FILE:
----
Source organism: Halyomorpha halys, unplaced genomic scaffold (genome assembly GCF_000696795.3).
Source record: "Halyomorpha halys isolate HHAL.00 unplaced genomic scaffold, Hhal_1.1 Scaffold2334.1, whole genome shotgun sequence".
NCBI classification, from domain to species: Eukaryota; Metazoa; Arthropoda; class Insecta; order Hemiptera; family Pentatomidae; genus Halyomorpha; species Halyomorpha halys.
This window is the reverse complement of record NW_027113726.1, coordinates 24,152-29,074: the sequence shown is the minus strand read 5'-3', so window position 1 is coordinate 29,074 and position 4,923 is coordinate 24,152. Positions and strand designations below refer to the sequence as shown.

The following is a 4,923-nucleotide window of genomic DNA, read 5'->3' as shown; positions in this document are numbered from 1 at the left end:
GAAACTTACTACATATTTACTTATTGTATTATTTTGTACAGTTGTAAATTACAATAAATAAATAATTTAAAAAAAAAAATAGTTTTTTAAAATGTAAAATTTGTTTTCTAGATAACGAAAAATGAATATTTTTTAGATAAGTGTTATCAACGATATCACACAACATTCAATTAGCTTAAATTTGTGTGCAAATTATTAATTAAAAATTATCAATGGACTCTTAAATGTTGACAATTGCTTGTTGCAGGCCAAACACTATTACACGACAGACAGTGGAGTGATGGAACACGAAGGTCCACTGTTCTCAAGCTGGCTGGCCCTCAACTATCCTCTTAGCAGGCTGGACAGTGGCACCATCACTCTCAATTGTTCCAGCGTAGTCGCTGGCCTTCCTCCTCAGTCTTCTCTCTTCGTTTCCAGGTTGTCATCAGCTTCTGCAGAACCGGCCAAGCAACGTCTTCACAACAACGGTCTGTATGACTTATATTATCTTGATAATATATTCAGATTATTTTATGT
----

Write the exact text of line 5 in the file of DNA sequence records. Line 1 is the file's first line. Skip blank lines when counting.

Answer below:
The following is a 4,923-nucleotide window of genomic DNA, read 5'->3' as shown; positions in this document are numbered from 1 at the left end: